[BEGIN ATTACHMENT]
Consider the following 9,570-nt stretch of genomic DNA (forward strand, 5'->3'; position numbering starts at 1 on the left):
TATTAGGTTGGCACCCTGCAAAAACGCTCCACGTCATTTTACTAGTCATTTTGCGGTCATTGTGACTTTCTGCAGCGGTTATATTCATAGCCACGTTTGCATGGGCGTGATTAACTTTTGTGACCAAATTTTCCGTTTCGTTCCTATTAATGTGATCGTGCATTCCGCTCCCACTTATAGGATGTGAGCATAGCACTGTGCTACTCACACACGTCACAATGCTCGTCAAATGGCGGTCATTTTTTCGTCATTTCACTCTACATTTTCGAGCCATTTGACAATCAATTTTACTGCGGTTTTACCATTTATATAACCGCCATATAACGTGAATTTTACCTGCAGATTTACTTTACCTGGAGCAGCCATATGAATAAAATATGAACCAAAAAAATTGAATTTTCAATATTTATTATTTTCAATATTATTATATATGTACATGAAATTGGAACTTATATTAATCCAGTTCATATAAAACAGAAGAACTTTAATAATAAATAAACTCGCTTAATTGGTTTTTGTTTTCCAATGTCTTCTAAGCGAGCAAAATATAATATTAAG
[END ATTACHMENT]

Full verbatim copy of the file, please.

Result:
Consider the following 9,570-nt stretch of genomic DNA (forward strand, 5'->3'; position numbering starts at 1 on the left):
TATTAGGTTGGCACCCTGCAAAAACGCTCCACGTCATTTTACTAGTCATTTTGCGGTCATTGTGACTTTCTGCAGCGGTTATATTCATAGCCACGTTTGCATGGGCGTGATTAACTTTTGTGACCAAATTTTCCGTTTCGTTCCTATTAATGTGATCGTGCATTCCGCTCCCACTTATAGGATGTGAGCATAGCACTGTGCTACTCACACACGTCACAATGCTCGTCAAATGGCGGTCATTTTTTCGTCATTTCACTCTACATTTTCGAGCCATTTGACAATCAATTTTACTGCGGTTTTACCATTTATATAACCGCCATATAACGTGAATTTTACCTGCAGATTTACTTTACCTGGAGCAGCCATATGAATAAAATATGAACCAAAAAAATTGAATTTTCAATATTTATTATTTTCAATATTATTATATATGTACATGAAATTGGAACTTATATTAATCCAGTTCATATAAAACAGAAGAACTTTAATAATAAATAAACTCGCTTAATTGGTTTTTGTTTTCCAATGTCTTCTAAGCGAGCAAAATATAATATTAAG